To become a personal finance advisor, you’ll need to earn an associate’s degree in accounting, business administration or finance. You can also obtain a bachelor’s degree in any of these fields and then complete your education with a master’s degree. Most employers prefer hiring individuals who have at least three years of experience in the field.
If you wish to become a personal finance advisor, you should be able to communicate well with clients and have excellent organizational skills. Strong math skills are essential for this career because you will be responsible for calculating taxes, interest rates, fees and other financial terms that may confuse clients. Sales skills are also important since you will need to convince clients about investing their money into certain products or services.
How To Become Personal Finance Advisor
Financial advisors do exactly what the name suggests (and if you’re interested in where the name originated, check this out). They work with clients to assess their current financial status and future plans, economic conditions and forecasts, and regulations, to provide financial advice. Read on to learn the steps you must complete to become a financial advisor.
STEP 1: Earn a Bachelor’s Degree
Good news! If you’re currently enrolled in college and working toward your bachelor’s degree, you’re already on the path toward becoming a financial advisor. Most practicing financial advisors majored in some type of business or finance program. If you’re considering a career in financial advice, it might also be a good idea to find and interview someone who is currently working in the field. Tell them you’d like to become a financial advisor, and ask them specific questions about what an average day looks like, what factors influence their compensation, and what they like and dislike about their career. This will give you an accurate picture of what to expect in the career for which you’re preparing.
STEP 2: Complete an Internship
While still in school, it’s a good idea to pursue an internship with a financial advice firm or sole practitioner. Internships will help you get a first-person look at the career and understand what it means to be a financial advisor on a day-to-day basis. Internships also represent an opportunity to network with existing financial advisors and potentially find a mentor. Some of the relationships you form as an intern will follow you throughout your career. Finally, an internship looks good on your resume. Most employers prefer to hire people with experience. Of course, as a recent college graduate, you won’t have much, if any, experience. An internship provides a priceless opportunity to gain experience and demonstrate your active interest in becoming a financial advisor. You can learn how to get an internship here.
STEP 3: Find a Job
Once you’ve earned your degree and gotten some experience as an intern, it’s time to start job hunting. There is no shortage of resources available to help you write an effective resume. Here’s a few tips for writing a resume that will get noticed:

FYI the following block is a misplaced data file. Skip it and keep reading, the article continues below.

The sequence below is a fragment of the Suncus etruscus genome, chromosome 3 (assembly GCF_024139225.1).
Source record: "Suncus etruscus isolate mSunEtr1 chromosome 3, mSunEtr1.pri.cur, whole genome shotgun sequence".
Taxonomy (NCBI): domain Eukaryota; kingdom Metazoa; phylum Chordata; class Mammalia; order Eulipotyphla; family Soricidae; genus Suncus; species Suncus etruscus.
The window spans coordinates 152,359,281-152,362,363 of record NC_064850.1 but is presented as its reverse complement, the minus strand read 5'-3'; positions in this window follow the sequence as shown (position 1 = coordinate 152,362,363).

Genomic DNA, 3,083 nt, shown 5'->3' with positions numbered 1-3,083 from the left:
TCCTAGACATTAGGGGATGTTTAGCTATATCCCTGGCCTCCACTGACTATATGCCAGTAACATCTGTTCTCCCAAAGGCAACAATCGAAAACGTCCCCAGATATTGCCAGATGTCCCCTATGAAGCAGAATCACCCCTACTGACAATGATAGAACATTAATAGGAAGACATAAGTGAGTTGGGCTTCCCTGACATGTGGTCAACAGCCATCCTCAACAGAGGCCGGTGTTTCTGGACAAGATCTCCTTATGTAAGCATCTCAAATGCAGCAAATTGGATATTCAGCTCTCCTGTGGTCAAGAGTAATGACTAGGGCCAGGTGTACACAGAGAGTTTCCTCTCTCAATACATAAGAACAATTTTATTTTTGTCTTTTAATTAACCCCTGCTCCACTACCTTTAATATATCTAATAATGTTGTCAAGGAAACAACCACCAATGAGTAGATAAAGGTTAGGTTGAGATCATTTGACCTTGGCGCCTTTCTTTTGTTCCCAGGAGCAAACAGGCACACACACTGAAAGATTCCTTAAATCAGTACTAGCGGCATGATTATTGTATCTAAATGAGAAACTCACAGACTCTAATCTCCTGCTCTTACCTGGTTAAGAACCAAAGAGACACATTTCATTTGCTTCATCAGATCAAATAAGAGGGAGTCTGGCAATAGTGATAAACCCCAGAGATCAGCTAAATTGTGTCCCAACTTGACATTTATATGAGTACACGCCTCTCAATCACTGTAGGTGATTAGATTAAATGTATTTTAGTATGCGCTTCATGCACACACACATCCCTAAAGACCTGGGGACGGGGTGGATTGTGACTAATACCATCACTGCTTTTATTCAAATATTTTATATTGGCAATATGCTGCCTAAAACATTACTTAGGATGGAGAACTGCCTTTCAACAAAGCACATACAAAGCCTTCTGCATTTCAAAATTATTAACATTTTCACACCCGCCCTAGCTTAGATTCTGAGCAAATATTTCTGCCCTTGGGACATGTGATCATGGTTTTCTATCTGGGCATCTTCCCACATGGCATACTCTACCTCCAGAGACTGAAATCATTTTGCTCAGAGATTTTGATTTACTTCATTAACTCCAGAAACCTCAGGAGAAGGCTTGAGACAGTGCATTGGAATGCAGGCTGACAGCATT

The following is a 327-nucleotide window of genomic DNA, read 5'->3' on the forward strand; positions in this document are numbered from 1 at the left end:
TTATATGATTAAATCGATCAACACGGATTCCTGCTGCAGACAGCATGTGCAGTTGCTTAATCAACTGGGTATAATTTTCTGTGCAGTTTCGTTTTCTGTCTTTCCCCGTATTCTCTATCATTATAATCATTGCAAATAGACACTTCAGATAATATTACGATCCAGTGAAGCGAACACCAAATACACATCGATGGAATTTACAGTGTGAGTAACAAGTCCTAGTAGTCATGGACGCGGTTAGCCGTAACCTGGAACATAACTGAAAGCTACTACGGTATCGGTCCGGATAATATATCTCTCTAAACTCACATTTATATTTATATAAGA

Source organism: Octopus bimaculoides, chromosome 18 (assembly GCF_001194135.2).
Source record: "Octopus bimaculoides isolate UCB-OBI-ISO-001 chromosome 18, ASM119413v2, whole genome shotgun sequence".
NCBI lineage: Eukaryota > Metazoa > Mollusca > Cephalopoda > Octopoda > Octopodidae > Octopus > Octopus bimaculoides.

- Go beyond your education and work experience. Talk about what makes you a great employee, and the skills you have that make you a great fit for the position.
- Don’t waste words. Short and impactful statements on your resume make it easier for the employer to identify and remember the points you’re trying to make.
- Put the important stuff up front. It’s ok to work from a template, but you’re trying to present yourself as a unique individual to potential employers. Feel free to take liberties with the template to make sure it effectively sells you as a potential employee.
Our article on how to prepare a resume that will get you noticed can help, too.
Download the free eBook, Getting There from Here: Career Path Stories from Finance Professionals, to get firsthand accounts of what it’s like to have a rewarding career in finance.
STEP 4: Get Certified
The field of financial advising is competitive. Many advisors pursue certifications or licenses to help them develop a specialty or differentiate themselves from their competition. Once you’ve logged some experience in the field, you will get a better idea of the type of work you enjoy as a financial advisor. This experience will help you decide which certification(s) are a good fit for the career you want to build. Some common certifications and licenses that financial advisors pursue are:
STEP 5: Pursue Additional Education
A thirst for knowledge will serve you well in any career. Financial advice professionals will often go back to school to pursue a graduate degree, or even a doctorate. Your job relies on your ability to provide valuable financial advice to clients. The pursuit of further education is a tangible way to demonstrate your commitment to providing excellent service as you continue in your career. Demand for financial advisors is high and will continue to grow as our society becomes more financially literate and recognizes the importance of making sound financial decisions. Now that you understand how to become a financial advisor, you are prepared to chart your own career path and get started providing valuable advice.